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Saturday, September 6, 2008


Physical properties
The coefficient of thermal expansion of Portland cement concrete is 0.000008 to 0.000012 (per degree Celsius) (8-12 1/MK). The density varies, but is around 150 pounds per cubic foot (2400 kg/m³).
Due to its low thermal conductivity, a layer of concrete is frequently used for fireproofing of steel structures. However, concrete itself may be damaged by fire.
Up to about 300 °C, the concrete undergoes normal thermal expansion. Above that temperature, shrinkage occurs due to water loss; however, the aggregate continues expanding, which causes internal stresses. Up to about 500 °C, the major structural changes are carbonation and coarsening of pores. At 573 °C, quartz undergoes rapid expansion due to Phase transition, and at 900 °C calcite starts shrinking due to decomposition. At 450-550 °C the cement hydrate decomposes, yielding calcium oxide. Calcium carbonate decomposes at about 600 °C. Rehydration of the calcium oxide on cooling of the structure causes expansion, which can cause damage to material which withstood fire without falling apart. Concrete in buildings that experienced a fire and were left standing for several years shows extensive degree of carbonation.
Concrete exposed to up to 100 °C is normally considered as healthy. The parts of a concrete structure that is exposed to temperatures above approximately 300 °C (dependent of water/cement ratio) will most likely get a pink color. Over approximately 600 °C the concrete will turn light grey, and over approximately 1000 °C it turns yellow-brown. One rule of thumb is to consider all pink colored concrete as damaged, and to be removed.
Fire will expose the concrete to gases and liquids that can be harmful to the concrete, among other salts and acids that occur when gasses produced by fire come into contact with water.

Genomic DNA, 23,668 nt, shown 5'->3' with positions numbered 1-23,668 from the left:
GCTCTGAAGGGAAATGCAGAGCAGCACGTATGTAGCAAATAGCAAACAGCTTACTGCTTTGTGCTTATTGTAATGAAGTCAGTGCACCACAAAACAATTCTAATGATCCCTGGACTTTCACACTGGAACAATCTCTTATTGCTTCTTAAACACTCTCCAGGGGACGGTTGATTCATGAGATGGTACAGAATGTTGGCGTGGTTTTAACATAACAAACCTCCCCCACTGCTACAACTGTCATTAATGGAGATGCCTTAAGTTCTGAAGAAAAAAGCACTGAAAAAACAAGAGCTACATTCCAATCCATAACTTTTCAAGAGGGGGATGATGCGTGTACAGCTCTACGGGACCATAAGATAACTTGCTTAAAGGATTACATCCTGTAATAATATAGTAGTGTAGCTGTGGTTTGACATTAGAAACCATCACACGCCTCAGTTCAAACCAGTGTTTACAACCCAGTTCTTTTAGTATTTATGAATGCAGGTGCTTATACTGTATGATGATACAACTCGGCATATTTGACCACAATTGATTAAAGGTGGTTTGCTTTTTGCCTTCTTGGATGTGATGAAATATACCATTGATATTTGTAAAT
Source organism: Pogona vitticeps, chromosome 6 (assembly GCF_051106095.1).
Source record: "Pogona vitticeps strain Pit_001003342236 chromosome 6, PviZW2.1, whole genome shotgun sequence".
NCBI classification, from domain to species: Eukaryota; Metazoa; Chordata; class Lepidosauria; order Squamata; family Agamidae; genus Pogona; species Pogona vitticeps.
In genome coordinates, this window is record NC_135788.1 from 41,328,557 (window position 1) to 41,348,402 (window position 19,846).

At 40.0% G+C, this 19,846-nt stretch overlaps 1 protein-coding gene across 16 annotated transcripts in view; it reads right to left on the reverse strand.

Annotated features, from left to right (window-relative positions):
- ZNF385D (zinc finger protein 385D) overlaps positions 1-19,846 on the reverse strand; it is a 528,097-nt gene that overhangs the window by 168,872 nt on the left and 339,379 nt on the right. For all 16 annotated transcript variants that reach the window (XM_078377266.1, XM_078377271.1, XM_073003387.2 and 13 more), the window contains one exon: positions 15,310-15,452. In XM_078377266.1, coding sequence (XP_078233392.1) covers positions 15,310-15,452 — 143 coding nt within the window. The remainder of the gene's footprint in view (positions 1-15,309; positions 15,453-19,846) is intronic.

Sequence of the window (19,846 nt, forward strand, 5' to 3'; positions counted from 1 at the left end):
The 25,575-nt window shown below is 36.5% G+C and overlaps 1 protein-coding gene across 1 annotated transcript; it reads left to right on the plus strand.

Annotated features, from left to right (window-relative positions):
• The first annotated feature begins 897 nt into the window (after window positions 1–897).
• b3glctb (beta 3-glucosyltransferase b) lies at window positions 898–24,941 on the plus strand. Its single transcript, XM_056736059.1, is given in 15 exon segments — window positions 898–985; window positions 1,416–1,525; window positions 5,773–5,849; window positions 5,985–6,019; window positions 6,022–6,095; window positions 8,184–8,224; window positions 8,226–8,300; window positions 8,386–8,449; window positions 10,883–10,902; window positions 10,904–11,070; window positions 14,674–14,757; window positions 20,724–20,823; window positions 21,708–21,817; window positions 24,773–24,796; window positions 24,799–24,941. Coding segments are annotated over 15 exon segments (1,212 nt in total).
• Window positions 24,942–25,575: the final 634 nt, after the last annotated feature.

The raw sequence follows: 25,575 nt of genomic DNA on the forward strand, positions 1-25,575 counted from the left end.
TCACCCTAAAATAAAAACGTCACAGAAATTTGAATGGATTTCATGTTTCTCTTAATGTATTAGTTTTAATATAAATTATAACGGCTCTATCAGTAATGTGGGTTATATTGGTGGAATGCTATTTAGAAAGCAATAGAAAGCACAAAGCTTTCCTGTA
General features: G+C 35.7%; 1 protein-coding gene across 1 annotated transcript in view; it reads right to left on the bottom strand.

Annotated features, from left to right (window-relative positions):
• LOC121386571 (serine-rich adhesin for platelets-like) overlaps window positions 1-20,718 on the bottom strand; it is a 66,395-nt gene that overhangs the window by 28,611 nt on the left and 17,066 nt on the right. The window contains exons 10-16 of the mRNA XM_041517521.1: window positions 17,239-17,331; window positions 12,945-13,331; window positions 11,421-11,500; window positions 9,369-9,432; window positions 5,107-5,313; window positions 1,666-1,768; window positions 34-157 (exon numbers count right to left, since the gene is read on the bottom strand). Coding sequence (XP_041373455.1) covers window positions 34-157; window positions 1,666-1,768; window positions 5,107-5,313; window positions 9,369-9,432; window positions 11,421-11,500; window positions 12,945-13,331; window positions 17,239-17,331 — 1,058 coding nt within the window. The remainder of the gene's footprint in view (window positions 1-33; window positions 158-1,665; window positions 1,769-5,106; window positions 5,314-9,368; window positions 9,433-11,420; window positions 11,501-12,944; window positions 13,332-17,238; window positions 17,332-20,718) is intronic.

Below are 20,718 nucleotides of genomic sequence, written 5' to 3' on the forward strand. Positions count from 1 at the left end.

Aggregate expansion
Various types of aggregate undergo chemical reactions in concrete, leading to damaging expansive phenomena. The most common are those containing reactive silica, that can react (in the presence of water) with the alkalis in concrete (K2O and Na2O, coming principally from cement). Among the more reactive mineral components of some aggregates are opal, chalcedony, flint and strained quartz. Following the reaction (Alkali Silica Reaction or ASR), an expansive gel forms, that creates extensive cracks and damage on structural members. On the surface of concrete pavements the ASR can cause pop-outs, i.e. the expulsion of small cones (up to 3 cm about in diameter) in correspondence of aggregate particles. When some aggregates containing dolomite are used, a dedolomitization reaction occurs where the magnesium carbonate compound reacts with hydroxyl ions and yields magnesium hydroxide and a carbonate ion. The resulting expansion may cause destruction of the material. Far less common are pop-outs caused by the presence of pyrite, an iron sulfide that generates expansion by forming iron oxide and ettringite. Other reactions and recrystallizations, e.g. hydration of clay minerals in some aggregates, may lead to destructive expansion as well.
Sea water effects